Election 2010: Part Two — Does Spelling Count?

My students often ask whether spelling counts on quizzes and tests.  I understand what they are asking, and in general, if they are close on a test, they get credit.  For instance, Nebuchadnezzar is not an easy name to spell.  But philosophically, I want them to care more about spelling because it’s a matter of respect.  To look at a “foreign” name and decide that it’s “too hard to spell” seems to devalue the culture you are learning about.  So when we learn about Rome, students should spell Caesar’s name correctly.

Here’s a nice statement I found on a career blog about the importance of spelling: 

…spelling is as essential as making eye contact when you meet someone new: it’s a fundamental part of making a strong impression. When someone looks you in the eye, you know that you have their attention; when you take the time to spell, you show that you care about both the appearance and the content of your information. Good spelling also demonstrates that you are good with details, and that you are paying attention. This builds trust, and increases the likelihood that your ideas will be carefully considered. Bottom line: I’ll stick with the timeless assertion that a typo on your resume or cover letter can still–quite possibly–land you in the reject pile.

And here’s an excerpt from the E.B. White classic children’s book, Stuart Little.  This is how Stuart handled spelling in the class he taught:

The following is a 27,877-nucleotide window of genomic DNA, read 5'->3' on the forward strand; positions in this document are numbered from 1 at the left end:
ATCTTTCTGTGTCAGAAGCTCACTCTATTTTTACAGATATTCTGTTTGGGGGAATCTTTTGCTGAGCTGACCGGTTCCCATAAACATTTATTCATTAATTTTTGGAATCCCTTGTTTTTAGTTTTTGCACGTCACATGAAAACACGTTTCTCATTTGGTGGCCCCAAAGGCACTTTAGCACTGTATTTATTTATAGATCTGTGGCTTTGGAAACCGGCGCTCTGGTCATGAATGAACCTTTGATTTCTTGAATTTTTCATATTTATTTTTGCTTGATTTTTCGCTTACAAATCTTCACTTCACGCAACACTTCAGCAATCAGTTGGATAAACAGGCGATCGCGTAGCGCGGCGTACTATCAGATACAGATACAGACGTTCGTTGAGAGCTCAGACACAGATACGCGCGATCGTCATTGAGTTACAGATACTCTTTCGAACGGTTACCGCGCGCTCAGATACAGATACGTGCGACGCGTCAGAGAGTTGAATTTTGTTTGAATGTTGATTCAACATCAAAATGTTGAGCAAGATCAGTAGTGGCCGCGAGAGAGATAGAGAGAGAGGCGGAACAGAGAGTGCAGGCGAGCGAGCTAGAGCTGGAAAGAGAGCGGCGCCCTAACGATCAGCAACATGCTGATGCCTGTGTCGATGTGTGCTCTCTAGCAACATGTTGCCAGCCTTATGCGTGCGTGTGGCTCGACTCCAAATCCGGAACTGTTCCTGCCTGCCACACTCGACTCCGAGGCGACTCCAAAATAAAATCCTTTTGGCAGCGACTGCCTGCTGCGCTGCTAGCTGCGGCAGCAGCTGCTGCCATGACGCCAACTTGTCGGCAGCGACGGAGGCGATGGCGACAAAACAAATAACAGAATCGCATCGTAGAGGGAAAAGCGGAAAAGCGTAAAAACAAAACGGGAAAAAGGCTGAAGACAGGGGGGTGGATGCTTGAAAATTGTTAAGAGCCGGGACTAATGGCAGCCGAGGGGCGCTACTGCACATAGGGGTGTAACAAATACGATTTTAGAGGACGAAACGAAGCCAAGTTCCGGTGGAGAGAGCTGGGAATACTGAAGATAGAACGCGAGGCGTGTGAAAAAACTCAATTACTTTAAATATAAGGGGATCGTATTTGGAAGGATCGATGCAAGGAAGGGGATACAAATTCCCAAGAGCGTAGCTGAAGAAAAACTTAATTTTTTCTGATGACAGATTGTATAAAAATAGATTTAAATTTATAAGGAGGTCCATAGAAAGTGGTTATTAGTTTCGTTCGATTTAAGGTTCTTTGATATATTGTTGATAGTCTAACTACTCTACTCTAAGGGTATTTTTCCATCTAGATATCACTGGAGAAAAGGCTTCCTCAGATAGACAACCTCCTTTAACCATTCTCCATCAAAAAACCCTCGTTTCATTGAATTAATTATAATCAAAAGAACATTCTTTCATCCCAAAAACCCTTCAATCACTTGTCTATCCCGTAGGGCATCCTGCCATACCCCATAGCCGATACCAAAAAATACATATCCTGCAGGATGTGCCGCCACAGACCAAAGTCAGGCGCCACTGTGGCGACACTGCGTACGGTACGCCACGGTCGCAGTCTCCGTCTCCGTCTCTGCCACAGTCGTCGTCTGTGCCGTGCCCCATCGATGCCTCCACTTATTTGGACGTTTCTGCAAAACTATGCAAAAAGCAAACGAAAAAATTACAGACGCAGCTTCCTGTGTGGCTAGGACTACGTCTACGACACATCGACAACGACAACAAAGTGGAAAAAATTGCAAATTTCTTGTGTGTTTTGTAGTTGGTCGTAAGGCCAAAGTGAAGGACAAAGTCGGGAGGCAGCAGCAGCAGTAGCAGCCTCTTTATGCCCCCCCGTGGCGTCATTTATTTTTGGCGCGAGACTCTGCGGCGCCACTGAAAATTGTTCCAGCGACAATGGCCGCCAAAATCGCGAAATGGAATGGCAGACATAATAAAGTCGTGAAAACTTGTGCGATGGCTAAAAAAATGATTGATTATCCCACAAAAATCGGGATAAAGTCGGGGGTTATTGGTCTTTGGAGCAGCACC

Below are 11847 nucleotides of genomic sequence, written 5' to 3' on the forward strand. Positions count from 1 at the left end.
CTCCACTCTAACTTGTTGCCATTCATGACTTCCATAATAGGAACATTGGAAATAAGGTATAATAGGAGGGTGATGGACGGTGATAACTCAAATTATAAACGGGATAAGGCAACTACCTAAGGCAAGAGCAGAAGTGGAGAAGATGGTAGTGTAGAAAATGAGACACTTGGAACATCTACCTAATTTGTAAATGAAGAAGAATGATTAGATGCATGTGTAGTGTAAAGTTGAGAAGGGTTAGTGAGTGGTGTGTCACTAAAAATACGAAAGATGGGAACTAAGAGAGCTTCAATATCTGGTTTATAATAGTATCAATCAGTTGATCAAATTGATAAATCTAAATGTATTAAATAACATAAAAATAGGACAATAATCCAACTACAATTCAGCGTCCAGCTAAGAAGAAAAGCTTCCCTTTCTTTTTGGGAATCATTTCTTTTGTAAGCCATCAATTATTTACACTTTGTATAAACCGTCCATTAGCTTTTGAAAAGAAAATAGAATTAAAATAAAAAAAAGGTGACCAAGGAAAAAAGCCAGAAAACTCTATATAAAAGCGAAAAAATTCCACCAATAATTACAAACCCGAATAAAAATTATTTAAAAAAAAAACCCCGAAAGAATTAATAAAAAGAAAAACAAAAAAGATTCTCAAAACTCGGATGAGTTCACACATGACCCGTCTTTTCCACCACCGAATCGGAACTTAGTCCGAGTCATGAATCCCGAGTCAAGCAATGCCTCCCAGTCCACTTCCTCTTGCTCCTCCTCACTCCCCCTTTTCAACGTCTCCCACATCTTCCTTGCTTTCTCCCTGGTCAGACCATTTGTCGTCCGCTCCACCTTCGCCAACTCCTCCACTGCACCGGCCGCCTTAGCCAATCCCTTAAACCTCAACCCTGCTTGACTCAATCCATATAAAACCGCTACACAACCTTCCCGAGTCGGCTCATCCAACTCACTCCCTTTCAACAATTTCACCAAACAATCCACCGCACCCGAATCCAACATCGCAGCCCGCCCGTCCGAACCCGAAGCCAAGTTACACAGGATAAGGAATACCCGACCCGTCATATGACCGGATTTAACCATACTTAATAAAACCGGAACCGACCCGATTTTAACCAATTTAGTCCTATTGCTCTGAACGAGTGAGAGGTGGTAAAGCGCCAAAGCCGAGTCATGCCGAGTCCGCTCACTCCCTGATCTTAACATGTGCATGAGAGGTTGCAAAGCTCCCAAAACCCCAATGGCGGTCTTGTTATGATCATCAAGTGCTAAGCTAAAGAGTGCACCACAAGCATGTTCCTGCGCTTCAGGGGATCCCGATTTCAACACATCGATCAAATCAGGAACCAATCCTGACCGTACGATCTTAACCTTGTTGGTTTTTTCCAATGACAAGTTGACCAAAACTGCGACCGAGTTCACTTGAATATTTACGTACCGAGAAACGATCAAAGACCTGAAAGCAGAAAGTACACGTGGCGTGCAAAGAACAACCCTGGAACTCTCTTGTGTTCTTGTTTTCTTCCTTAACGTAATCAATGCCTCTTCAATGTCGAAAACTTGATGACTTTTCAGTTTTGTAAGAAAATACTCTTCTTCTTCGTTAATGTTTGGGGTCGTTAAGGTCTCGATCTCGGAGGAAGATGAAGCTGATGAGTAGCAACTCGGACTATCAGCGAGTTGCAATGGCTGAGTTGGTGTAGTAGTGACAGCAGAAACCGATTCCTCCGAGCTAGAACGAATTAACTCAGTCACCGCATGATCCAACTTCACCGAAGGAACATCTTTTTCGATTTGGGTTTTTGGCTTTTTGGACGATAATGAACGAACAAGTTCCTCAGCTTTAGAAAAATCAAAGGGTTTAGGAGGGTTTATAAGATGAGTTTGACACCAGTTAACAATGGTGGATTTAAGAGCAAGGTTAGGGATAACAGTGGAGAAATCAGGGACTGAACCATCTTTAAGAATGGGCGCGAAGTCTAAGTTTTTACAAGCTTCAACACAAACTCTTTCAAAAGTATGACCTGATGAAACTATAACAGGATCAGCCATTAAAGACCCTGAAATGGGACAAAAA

“A misspelled word is an abomination in the sight of everyone,” said Stuart. “I consider it a very fine thing to spell words correctly and I strongly urge every one of you to buy a Webster’s Collegiate Dictionary and consult it whenever you are in the slightest doubt. So much for spelling. What’s next?”

The mindset Stuart brings is one I wish more of my students would adopt — that good writing matters, and you should strive to communicate as clearly as possible.  Sadly, students are obsessed with grades, and so they ask: “does spelling count?”

What does all this have to do with the elections?  Well, in Alaska, there is a crazy race going on for the U.S. Senate.  Lisa Murkowski, a Republican, is the incumbent (current office holder) senator from Alaska.

She ran in the Republican primary election against Joe Miller, a political newcomer who has never held office, but who was backed by the Tea Party and Sarah Palin. 

Miller won a very close race.  Here’s how PBS reported the story at the end of August:

Alaska Sen. Lisa Murkowski became the latest incumbent to lose a re-election battle this year as she conceded to challenger Joe Miller Tuesday evening a week after their primary.

Murkowski had trailed Miller, a Fairbanks attorney who has never held elected office but was backed by former Gov. Sarah Palin and the Tea Party Express, by 1,668 votes. Election officials began counting absentee and outstanding ballots Tuesday. Murkowski gained some votes but was never able to get Miller’s lead below 1,100 votes.

So that Republican primary should have determined the election, because Alaska is a heavily Republican state.  Or so I thought — I just checked into it and as of 2008, according to the Alaska Daily News, the registered voters in Alaska divided this way:

Democratic: 15 percent (76,792)
Republican: 25 percent (126,583)
Non partisan: 15 percent (77,227)
Undeclared: 37 percent (185,587) 

I’m not sure about the difference between “Non-partisan” and “Undeclared,” but the essence is that more than half the electorate in Alaska does what it wants.  However, from a party “base” perspective, there are more Republicans — 25% to 15%.  [Note that in my research just now, I learned that Alaska does have a Democratic senator, Mark Begich, who, in 2008, defeated Ted Stevens.  Stevens had been the longest-serving Republican senator ever, serving for more than 40 years (December 24, 1968 – January 3, 2009)].